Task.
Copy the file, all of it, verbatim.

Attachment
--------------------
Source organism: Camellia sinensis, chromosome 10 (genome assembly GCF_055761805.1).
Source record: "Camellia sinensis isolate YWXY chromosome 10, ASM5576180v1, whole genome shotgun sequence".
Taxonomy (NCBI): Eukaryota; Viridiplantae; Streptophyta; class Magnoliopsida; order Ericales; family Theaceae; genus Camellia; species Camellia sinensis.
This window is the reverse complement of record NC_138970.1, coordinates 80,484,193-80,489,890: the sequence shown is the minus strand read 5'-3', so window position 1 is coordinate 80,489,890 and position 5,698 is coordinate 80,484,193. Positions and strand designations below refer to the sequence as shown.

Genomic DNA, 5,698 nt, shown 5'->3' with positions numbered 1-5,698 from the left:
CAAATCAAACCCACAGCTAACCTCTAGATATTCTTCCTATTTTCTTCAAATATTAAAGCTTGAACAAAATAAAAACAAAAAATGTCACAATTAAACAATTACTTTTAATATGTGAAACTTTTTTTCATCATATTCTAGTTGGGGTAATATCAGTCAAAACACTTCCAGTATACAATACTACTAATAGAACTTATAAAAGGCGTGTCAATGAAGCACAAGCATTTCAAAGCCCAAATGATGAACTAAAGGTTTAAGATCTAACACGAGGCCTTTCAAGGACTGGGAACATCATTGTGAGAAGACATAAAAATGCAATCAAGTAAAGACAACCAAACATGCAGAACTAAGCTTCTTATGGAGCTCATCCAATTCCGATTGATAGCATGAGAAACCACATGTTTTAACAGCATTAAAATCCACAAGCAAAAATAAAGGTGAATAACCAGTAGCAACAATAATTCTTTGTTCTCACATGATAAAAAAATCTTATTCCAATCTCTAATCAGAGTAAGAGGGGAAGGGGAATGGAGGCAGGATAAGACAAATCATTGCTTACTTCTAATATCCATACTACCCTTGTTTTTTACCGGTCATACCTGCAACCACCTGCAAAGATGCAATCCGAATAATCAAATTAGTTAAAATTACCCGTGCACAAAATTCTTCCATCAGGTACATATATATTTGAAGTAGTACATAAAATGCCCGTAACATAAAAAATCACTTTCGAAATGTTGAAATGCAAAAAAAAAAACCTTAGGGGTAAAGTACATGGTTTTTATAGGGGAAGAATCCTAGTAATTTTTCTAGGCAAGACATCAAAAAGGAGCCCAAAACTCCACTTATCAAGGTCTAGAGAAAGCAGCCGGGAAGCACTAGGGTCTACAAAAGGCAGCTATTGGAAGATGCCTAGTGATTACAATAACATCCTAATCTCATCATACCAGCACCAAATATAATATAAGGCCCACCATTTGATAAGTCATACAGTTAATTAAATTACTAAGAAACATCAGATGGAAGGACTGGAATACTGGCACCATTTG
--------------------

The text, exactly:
Source organism: Camellia sinensis, chromosome 10 (genome assembly GCF_055761805.1).
Source record: "Camellia sinensis isolate YWXY chromosome 10, ASM5576180v1, whole genome shotgun sequence".
Taxonomy (NCBI): Eukaryota; Viridiplantae; Streptophyta; class Magnoliopsida; order Ericales; family Theaceae; genus Camellia; species Camellia sinensis.
This window is the reverse complement of record NC_138970.1, coordinates 80,484,193-80,489,890: the sequence shown is the minus strand read 5'-3', so window position 1 is coordinate 80,489,890 and position 5,698 is coordinate 80,484,193. Positions and strand designations below refer to the sequence as shown.

Genomic DNA, 5,698 nt, shown 5'->3' with positions numbered 1-5,698 from the left:
CAAATCAAACCCACAGCTAACCTCTAGATATTCTTCCTATTTTCTTCAAATATTAAAGCTTGAACAAAATAAAAACAAAAAATGTCACAATTAAACAATTACTTTTAATATGTGAAACTTTTTTTCATCATATTCTAGTTGGGGTAATATCAGTCAAAACACTTCCAGTATACAATACTACTAATAGAACTTATAAAAGGCGTGTCAATGAAGCACAAGCATTTCAAAGCCCAAATGATGAACTAAAGGTTTAAGATCTAACACGAGGCCTTTCAAGGACTGGGAACATCATTGTGAGAAGACATAAAAATGCAATCAAGTAAAGACAACCAAACATGCAGAACTAAGCTTCTTATGGAGCTCATCCAATTCCGATTGATAGCATGAGAAACCACATGTTTTAACAGCATTAAAATCCACAAGCAAAAATAAAGGTGAATAACCAGTAGCAACAATAATTCTTTGTTCTCACATGATAAAAAAATCTTATTCCAATCTCTAATCAGAGTAAGAGGGGAAGGGGAATGGAGGCAGGATAAGACAAATCATTGCTTACTTCTAATATCCATACTACCCTTGTTTTTTACCGGTCATACCTGCAACCACCTGCAAAGATGCAATCCGAATAATCAAATTAGTTAAAATTACCCGTGCACAAAATTCTTCCATCAGGTACATATATATTTGAAGTAGTACATAAAATGCCCGTAACATAAAAAATCACTTTCGAAATGTTGAAATGCAAAAAAAAAAACCTTAGGGGTAAAGTACATGGTTTTTATAGGGGAAGAATCCTAGTAATTTTTCTAGGCAAGACATCAAAAAGGAGCCCAAAACTCCACTTATCAAGGTCTAGAGAAAGCAGCCGGGAAGCACTAGGGTCTACAAAAGGCAGCTATTGGAAGATGCCTAGTGATTACAATAACATCCTAATCTCATCATACCAGCACCAAATATAATATAAGGCCCACCATTTGATAAGTCATACAGTTAATTAAATTACTAAGAAACATCAGATGGAAGGACTGGAATACTGGCACCATTTG